Soil Science Society of America

Sugarcane response to mill mud, fertilizer, and soybean nutrient sources on a sandy soil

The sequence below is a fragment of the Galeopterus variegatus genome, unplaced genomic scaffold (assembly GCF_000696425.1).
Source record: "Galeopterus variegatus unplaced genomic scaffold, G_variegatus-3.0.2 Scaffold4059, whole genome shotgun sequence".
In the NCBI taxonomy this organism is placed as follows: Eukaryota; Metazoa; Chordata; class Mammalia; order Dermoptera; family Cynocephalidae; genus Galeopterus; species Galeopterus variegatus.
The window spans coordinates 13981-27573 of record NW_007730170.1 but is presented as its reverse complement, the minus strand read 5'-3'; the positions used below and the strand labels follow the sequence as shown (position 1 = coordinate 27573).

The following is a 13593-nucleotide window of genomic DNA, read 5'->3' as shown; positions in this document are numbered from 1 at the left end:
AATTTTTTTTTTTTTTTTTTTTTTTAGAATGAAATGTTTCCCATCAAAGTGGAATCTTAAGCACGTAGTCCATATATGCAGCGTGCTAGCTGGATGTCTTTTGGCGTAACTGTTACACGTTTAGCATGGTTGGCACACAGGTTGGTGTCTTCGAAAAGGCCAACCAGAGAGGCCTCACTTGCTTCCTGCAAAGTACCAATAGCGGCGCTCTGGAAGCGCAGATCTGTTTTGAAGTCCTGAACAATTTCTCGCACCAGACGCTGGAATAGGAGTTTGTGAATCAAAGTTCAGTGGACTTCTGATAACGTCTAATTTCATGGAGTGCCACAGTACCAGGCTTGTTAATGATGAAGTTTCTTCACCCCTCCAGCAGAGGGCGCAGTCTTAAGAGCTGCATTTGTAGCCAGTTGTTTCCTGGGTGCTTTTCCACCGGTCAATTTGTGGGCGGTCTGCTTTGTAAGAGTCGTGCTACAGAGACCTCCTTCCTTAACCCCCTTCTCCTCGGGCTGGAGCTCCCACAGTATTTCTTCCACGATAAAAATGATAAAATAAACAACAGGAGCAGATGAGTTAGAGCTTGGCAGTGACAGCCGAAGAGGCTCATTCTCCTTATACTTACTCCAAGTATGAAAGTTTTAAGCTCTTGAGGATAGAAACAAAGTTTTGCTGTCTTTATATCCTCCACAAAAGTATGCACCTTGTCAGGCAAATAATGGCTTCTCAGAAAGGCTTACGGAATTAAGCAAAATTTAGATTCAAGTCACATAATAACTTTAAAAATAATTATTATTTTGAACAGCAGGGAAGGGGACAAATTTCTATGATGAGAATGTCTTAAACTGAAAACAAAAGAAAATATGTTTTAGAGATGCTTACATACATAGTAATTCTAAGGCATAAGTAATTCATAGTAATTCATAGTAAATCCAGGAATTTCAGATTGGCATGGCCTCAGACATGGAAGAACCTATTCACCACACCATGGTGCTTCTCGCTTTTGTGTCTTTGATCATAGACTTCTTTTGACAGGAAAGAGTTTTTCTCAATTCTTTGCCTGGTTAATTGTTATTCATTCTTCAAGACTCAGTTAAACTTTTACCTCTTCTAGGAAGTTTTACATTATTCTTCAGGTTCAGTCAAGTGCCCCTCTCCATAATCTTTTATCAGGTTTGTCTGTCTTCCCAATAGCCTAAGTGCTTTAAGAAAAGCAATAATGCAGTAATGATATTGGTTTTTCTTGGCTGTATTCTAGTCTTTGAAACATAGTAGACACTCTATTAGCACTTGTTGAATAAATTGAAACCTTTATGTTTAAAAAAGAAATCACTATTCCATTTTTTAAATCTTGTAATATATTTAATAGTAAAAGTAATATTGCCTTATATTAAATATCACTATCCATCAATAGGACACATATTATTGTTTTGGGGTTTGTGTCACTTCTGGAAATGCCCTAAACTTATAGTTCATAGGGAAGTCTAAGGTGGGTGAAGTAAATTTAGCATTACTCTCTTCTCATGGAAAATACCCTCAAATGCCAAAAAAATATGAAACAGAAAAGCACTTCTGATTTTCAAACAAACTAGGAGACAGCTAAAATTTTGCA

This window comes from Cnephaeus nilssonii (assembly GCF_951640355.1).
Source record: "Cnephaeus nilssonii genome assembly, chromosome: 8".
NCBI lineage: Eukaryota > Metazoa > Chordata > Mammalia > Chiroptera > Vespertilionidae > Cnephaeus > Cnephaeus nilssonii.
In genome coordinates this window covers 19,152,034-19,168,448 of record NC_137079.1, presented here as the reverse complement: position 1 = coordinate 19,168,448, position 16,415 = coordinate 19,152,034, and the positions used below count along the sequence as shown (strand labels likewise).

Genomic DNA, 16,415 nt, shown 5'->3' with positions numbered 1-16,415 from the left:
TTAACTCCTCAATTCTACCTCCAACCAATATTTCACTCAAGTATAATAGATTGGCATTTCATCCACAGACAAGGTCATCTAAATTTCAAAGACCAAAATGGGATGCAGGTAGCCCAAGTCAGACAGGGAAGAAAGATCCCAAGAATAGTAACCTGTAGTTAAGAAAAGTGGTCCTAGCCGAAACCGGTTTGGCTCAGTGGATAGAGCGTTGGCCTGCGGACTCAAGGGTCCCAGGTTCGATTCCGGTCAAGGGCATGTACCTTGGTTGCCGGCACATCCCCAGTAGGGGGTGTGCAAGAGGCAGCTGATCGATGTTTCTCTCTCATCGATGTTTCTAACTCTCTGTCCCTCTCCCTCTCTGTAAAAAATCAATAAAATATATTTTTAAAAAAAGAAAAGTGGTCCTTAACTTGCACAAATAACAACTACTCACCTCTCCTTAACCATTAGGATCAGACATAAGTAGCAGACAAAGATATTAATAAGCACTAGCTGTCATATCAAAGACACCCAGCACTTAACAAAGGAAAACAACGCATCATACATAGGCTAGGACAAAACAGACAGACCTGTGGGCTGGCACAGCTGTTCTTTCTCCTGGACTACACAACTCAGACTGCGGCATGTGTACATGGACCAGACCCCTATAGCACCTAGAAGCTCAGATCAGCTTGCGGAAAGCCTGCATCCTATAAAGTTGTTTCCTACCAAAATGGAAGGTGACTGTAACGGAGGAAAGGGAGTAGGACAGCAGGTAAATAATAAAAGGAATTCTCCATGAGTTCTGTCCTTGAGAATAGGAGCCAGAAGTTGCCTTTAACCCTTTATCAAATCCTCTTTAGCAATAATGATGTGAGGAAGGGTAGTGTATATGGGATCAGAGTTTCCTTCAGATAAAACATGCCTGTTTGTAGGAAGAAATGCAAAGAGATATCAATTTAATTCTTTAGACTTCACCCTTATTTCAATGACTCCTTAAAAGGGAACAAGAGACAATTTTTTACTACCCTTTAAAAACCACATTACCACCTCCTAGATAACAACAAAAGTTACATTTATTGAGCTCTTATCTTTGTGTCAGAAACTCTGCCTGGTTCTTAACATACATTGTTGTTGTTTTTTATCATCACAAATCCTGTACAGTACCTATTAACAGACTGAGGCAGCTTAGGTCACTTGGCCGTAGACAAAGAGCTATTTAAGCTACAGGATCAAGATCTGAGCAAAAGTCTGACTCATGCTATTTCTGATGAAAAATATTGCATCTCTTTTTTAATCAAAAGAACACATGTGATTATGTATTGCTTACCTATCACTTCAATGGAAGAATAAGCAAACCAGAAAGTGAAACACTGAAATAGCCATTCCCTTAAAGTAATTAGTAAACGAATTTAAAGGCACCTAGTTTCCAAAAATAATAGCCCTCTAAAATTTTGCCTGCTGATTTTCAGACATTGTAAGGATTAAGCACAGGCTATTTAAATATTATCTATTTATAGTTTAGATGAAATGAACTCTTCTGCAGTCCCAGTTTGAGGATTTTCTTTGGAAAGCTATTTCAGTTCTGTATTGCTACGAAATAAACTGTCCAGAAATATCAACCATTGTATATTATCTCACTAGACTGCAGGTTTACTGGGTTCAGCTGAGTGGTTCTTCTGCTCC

Improving soil organic matter and soil fertility are important factors in the sustainability of sugarcane (Saccharum spp.) production. A 3-yr field trial was established in 2004 on a sandy Alfisol in Florida to compare the effect of organic and inorganic nutrient sources on sugarcane production. The three nutrient sources were (i) mill mud (filter cake, cachaza), (ii) local standard fertilizer, and (iii) soybean cropping system before sugarcane. Soybean green manure increased sucrose yield (TSH, t sucrose ha–1) 20% in plant cane, however when aboveground biomass was removed soybean rotation did not improve sugarcane yields. Fertilization did not increase yields if mill mud was added to plant cane. Soybean green manure did not improve sugarcane ratoon crop yields, and there were no significant interactions in the ratoon crops. The application of mill mud resulted in a 49% TSH increase in first ratoon and a 167% increase in second ratoon whereas inorganic fertilizer application increased TSH by 31 and 49% in first and second ratoon, respectively. Over the 3-yr crop cycle, addition of mill mud alone led to an increase of 4.1 TSH compared with inorganic fertilizer alone, whereas soybean green manure alone produced 2.6 TSH less than fertilizer. However, combinations of nutrient sources with mill mud had additive effects in the ratoon crops. Our results indicate that mill mud was more effective than soybean green manure or local standard fertilizer practices in increasing sugarcane yields on sand. However, growers should fertilize ratoon crops when mill mud has been applied to achieve maximum sugarcane yields.

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